The package is here: http://www.nintendo.co.jp/support/oss/data/MarioKart8_OSS1.0...
(It's the same principle that allowed Apple to include GCC with Xcode before LLVM came along.)
The are also exceptions for libraries provided by OS. (Which is why you can GPL code on Windows which links a proprietary libc from Microsoft).
Apple gets away with calling GCC because it's a different application being invoked by it's natural interface in the same way that Xcode invokes git internally. (And also why people use the libgit2 project when they need to call git as a library which licensed under LGPL with the classpath exception).
Now LGPL is an entirely different story. LGPLv2 was intended that you be able to replace dynamically linked libraries in an application. The changes you made the library must be open sourced and I should be able to replace that library as a user.
In theory you satisfy the requirements of the LGPL license if you wanted to statically link though if provide the objects and archives of your code if you wanted to statically link with LGPL code, but doing this was not really well defined in the license as valid. In LGPLv3 they clarified this is totally valid and allowed.
The interesting thing is that LGPL was a license best written for C libraries at dynamical library level and breaks down in a few cases for different languages. It also breaks down where you have inlining and code getting embedded from headers that would break the ability in some cases for you to be able to change the library and relink. Implementation details of vtables, etc can get embedded too that would make it impossible to change the library.
This is why during the GNU Classplath project (to replace the Java Classpath before Java went GPL anyways), they added the "classpath exception" to GPL itself instead of using LGPL. See here for details: https://en.wikipedia.org/wiki/GPL_linking_exception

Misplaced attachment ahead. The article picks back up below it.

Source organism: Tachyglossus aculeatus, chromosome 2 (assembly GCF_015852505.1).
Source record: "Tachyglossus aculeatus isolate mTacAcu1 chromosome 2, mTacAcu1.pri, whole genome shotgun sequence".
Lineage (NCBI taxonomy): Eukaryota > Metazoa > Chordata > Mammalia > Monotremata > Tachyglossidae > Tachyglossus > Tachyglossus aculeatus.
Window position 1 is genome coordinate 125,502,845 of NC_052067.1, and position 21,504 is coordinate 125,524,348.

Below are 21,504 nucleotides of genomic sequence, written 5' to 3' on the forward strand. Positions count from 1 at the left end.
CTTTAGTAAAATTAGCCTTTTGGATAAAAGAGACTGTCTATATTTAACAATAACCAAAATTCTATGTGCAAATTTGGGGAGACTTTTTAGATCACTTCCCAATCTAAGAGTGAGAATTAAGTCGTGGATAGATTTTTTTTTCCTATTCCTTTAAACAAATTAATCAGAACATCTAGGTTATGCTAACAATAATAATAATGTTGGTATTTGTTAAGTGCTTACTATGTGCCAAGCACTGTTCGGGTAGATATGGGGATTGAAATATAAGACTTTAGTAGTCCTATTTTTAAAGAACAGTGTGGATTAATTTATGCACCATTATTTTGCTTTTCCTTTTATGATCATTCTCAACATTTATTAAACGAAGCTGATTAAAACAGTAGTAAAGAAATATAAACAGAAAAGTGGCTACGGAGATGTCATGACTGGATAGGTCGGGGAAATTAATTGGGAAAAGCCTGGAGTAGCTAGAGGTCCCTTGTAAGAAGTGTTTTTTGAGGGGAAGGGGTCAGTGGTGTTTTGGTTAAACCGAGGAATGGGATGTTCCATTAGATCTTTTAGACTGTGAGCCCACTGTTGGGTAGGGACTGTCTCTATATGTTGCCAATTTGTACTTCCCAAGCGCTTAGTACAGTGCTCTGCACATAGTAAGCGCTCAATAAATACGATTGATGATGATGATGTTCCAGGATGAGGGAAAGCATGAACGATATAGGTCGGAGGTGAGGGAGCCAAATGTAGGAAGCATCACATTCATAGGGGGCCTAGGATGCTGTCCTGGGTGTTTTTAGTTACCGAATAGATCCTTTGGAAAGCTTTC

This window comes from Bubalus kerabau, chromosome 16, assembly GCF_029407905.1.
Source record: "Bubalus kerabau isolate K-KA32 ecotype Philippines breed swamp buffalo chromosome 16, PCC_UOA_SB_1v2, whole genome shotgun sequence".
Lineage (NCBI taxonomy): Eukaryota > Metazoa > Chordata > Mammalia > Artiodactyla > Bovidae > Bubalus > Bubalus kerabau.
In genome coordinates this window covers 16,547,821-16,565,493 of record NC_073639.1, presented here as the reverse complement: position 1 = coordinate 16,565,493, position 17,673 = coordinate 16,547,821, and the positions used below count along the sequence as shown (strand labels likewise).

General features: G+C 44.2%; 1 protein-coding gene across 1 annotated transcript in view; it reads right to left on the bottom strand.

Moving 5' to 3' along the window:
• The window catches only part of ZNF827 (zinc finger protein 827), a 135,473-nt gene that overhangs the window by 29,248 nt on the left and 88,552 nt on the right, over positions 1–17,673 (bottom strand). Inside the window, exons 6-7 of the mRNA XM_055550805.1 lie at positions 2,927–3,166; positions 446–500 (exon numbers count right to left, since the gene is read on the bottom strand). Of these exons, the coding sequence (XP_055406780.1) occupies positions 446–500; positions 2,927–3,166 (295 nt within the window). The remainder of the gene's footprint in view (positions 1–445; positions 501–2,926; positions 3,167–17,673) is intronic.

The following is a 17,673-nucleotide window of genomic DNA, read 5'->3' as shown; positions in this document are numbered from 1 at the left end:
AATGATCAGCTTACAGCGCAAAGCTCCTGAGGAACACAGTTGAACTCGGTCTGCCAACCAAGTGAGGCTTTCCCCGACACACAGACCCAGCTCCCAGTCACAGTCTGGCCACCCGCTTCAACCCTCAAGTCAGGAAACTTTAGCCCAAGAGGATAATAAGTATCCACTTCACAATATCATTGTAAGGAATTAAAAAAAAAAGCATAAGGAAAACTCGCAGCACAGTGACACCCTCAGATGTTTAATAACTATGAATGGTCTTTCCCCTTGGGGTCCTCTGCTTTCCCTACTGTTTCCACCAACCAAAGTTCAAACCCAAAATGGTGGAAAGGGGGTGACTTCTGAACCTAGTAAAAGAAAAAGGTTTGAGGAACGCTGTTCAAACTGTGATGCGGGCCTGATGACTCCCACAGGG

This and other "how long is a piece of string" type of issues is why I think licensing is overall a horrible ridiculous convoluted mess.
I would however call it a bad bet to incorporate someone else code into a proprietary product, on the off chance that the general known line of "linking" can be invalided by the courts. The lack of case files should be a strong hint towards that.
However, the SBC codec library is LGPL, not GPL-only. Notice COPYING.LIB along the COPYING!
Just the main sbcdec and sbcenc are pure GPL, and they are not very long files, so it's likely they rewrote those parts.
http://www.gnu.org/copyleft/gpl.html - "And you must show them these terms so they know their rights"
If they were distributing the binaries without any indication that they were GPL'ed (i.e. no written offers), then yes, it would have been a violation. But it's not a violation any longer. They seem to be under compliance.
Same pattern as how they handled Game Cube compatibility on the Wii, I believe. I wouldn't be surprised if Wii mode on the Wii U were similar, but I'm not familiar with that.
Source: I'm a Dolphin developer.
Keep an eye on the work MrBean has been doing to MarioKart8 - http://www.youtube.com/user/MrBean35000vr